The new FDA pathway is being called the “Safety and Performance-Based Pathway.” The name reflects the FDA’s focus on advancing new products with improved safety and performance. This option for 510(k) clearance is meant to help modernize the approach to moderate-risk devices by allowing manufacturers to use objective performance criteria established or recognized by the FDA to facilitate demonstration of substantial equivalence for their new products.

It’s a start, but for some medical safety device industry watchdogs, there is still a lot of work to be done.

“Regulation shouldn’t deprive society of valuable new technologies, but it also must ensure patients are kept safe from harmful devices,” says John Cherf, MD, MPH, MBA, chief medical officer of Chicago-based Lumere, an organization comprised of clinicians, researchers, pharmacists, and strategic thought leaders focused on helping health systems eliminate unwarranted clinical variation and cut unnecessary costs related to device and drug selection and utilization.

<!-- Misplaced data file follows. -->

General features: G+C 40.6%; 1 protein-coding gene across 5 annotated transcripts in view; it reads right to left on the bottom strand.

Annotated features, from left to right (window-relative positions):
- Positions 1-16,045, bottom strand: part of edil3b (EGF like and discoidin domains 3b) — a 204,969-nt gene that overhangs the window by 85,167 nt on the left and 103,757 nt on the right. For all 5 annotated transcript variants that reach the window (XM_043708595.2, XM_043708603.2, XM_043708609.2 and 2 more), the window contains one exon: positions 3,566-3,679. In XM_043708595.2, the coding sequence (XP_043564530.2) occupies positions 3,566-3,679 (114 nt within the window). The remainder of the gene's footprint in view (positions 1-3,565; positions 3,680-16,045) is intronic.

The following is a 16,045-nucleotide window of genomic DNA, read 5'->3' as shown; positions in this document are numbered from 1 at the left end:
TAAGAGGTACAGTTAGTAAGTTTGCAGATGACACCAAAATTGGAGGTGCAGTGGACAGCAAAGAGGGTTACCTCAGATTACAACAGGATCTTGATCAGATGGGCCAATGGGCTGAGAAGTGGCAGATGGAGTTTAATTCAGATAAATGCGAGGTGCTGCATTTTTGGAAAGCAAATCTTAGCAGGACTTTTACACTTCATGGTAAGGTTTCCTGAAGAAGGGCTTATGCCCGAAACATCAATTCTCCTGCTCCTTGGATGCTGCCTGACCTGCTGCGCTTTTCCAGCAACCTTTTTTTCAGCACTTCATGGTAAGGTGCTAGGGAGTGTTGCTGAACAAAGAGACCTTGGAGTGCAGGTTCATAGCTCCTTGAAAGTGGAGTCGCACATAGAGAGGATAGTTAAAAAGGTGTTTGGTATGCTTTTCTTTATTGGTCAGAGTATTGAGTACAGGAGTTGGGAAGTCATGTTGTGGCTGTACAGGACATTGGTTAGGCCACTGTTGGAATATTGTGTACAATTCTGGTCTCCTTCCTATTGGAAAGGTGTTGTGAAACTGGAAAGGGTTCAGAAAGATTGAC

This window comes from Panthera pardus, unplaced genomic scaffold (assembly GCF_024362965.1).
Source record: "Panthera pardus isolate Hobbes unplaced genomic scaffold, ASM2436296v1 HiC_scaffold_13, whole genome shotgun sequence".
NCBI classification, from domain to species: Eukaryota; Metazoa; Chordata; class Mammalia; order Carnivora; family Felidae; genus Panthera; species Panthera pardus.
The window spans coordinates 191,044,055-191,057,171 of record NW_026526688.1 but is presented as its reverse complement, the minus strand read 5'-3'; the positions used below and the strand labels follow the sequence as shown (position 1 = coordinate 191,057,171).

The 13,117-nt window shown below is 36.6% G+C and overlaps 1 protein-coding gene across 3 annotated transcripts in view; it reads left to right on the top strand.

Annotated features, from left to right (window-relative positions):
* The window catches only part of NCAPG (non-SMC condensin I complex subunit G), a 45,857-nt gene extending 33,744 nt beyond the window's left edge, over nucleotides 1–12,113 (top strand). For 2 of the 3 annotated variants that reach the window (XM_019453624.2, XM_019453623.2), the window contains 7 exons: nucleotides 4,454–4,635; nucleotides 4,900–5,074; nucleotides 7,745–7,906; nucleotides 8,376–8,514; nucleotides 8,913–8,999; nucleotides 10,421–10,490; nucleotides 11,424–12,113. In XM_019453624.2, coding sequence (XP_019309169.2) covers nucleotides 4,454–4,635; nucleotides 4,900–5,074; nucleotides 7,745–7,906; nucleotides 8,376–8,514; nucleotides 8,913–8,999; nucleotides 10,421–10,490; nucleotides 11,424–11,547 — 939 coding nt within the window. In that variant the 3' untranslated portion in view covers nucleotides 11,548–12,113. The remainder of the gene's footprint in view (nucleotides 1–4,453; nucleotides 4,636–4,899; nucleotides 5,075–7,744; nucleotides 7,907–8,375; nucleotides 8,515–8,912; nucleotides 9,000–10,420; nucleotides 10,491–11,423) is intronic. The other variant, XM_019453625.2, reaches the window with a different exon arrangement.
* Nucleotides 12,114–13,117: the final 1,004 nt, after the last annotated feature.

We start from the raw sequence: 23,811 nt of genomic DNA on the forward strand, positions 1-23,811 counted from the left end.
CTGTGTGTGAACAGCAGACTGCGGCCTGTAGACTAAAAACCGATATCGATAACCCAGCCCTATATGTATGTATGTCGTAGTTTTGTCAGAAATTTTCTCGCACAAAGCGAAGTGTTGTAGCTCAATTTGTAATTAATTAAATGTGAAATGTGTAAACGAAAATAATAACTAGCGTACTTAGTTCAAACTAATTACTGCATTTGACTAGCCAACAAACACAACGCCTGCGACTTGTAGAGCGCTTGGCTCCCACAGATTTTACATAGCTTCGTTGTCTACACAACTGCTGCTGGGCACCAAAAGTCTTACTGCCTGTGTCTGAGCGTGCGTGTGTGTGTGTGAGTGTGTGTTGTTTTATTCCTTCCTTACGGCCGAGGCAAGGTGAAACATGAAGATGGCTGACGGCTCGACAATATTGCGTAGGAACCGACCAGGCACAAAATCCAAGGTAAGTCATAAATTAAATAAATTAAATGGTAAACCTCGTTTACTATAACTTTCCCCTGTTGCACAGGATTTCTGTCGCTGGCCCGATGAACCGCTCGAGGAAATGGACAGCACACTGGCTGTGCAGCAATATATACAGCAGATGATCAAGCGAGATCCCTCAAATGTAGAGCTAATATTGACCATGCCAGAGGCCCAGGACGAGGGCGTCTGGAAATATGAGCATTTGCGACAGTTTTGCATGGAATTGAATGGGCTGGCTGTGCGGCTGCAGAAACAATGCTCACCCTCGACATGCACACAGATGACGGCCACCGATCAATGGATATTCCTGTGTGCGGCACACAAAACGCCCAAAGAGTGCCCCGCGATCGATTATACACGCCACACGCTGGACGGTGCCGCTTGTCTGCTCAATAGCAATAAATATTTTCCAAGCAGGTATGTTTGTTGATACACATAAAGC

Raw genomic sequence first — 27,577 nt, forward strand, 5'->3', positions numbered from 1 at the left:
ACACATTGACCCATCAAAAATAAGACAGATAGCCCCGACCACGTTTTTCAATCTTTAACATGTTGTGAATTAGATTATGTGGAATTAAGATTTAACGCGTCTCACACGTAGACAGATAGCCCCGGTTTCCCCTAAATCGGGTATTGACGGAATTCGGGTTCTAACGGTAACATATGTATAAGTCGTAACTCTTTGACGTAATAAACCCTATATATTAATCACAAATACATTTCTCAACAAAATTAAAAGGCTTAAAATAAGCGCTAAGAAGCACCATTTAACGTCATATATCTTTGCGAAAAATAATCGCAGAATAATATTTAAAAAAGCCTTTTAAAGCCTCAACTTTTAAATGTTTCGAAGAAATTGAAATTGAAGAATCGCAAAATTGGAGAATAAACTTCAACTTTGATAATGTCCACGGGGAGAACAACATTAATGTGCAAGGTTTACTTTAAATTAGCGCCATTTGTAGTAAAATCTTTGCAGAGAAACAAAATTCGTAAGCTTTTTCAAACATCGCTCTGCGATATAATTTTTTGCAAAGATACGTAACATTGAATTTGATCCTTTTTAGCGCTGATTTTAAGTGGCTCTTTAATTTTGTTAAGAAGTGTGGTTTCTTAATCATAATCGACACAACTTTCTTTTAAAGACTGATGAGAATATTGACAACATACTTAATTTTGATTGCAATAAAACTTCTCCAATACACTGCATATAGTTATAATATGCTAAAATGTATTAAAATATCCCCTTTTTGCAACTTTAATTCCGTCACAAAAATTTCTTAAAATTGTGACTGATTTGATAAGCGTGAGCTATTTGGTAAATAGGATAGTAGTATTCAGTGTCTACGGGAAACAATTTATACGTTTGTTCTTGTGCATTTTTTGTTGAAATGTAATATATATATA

“The FDA has attempted to walk that fine line with both the 510(k) and PMA processes; however, there are some concerning issues with both,” Cherf says. “For example, 510(k) cleared devices do not require clinical testing to prove safety and efficacy in humans, and if a 510(k) cleared device is recalled, other devices that used this recalled device as a predicate for clearance do not need to notify users of the recall. In the PMA pathway, clinical trials are sponsored by the device manufacturer, and new clinical testing is not required for updated versions of a device that has minor changes.”